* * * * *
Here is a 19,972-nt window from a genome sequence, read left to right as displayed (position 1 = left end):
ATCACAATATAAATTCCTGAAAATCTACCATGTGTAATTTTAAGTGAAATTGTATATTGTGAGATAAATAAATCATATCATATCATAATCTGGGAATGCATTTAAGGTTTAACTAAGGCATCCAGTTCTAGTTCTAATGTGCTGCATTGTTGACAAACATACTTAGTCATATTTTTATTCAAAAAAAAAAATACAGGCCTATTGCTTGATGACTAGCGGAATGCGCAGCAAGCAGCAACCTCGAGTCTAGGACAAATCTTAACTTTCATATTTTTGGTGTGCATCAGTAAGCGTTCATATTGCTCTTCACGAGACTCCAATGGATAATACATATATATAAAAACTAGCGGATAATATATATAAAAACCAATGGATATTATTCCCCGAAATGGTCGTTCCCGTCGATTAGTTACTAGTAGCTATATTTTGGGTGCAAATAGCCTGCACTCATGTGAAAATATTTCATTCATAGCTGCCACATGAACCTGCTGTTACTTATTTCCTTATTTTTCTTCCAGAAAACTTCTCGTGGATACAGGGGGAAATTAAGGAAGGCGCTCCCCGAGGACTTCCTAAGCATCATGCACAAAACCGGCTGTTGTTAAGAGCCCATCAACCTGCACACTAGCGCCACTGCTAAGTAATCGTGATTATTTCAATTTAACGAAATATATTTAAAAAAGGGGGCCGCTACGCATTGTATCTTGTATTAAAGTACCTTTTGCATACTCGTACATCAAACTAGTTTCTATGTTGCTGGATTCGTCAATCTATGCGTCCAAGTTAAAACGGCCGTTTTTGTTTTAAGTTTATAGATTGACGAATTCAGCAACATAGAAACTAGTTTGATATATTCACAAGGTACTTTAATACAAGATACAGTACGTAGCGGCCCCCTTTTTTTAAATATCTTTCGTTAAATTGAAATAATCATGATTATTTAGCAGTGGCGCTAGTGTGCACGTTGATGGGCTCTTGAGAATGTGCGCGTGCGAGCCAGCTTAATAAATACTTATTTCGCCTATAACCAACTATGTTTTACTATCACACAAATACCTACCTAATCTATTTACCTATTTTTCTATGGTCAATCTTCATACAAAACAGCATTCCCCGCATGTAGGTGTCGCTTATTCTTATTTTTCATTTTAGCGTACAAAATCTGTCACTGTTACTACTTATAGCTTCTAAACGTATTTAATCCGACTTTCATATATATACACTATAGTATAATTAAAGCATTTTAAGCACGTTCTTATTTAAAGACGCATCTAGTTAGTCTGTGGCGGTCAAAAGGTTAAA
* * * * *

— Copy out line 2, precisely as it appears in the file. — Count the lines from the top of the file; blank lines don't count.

ATCACAATATAAATTCCTGAAAATCTACCATGTGTAATTTTAAGTGAAATTGTATATTGTGAGATAAATAAATCATATCATATCATAATCTGGGAATGCATTTAAGGTTTAACTAAGGCATCCAGTTCTAGTTCTAATGTGCTGCATTGTTGACAAACATACTTAGTCATATTTTTATTCAAAAAAAAAAATACAGGCCTATTGCTTGATGACTAGCGGAATGCGCAGCAAGCAGCAACCTCGAGTCTAGGACAAATCTTAACTTTCATATTTTTGGTGTGCATCAGTAAGCGTTCATATTGCTCTTCACGAGACTCCAATGGATAATACATATATATAAAAACTAGCGGATAATATATATAAAAACCAATGGATATTATTCCCCGAAATGGTCGTTCCCGTCGATTAGTTACTAGTAGCTATATTTTGGGTGCAAATAGCCTGCACTCATGTGAAAATATTTCATTCATAGCTGCCACATGAACCTGCTGTTACTTATTTCCTTATTTTTCTTCCAGAAAACTTCTCGTGGATACAGGGGGAAATTAAGGAAGGCGCTCCCCGAGGACTTCCTAAGCATCATGCACAAAACCGGCTGTTGTTAAGAGCCCATCAACCTGCACACTAGCGCCACTGCTAAGTAATCGTGATTATTTCAATTTAACGAAATATATTTAAAAAAGGGGGCCGCTACGCATTGTATCTTGTATTAAAGTACCTTTTGCATACTCGTACATCAAACTAGTTTCTATGTTGCTGGATTCGTCAATCTATGCGTCCAAGTTAAAACGGCCGTTTTTGTTTTAAGTTTATAGATTGACGAATTCAGCAACATAGAAACTAGTTTGATATATTCACAAGGTACTTTAATACAAGATACAGTACGTAGCGGCCCCCTTTTTTTAAATATCTTTCGTTAAATTGAAATAATCATGATTATTTAGCAGTGGCGCTAGTGTGCACGTTGATGGGCTCTTGAGAATGTGCGCGTGCGAGCCAGCTTAATAAATACTTATTTCGCCTATAACCAACTATGTTTTACTATCACACAAATACCTACCTAATCTATTTACCTATTTTTCTATGGTCAATCTTCATACAAAACAGCATTCCCCGCATGTAGGTGTCGCTTATTCTTATTTTTCATTTTAGCGTACAAAATCTGTCACTGTTACTACTTATAGCTTCTAAACGTATTTAATCCGACTTTCATATATATACACTATAGTATAATTAAAGCATTTTAAGCACGTTCTTATTTAAAGACGCATCTAGTTAGTCTGTGGCGGTCAAAAGGTTAAA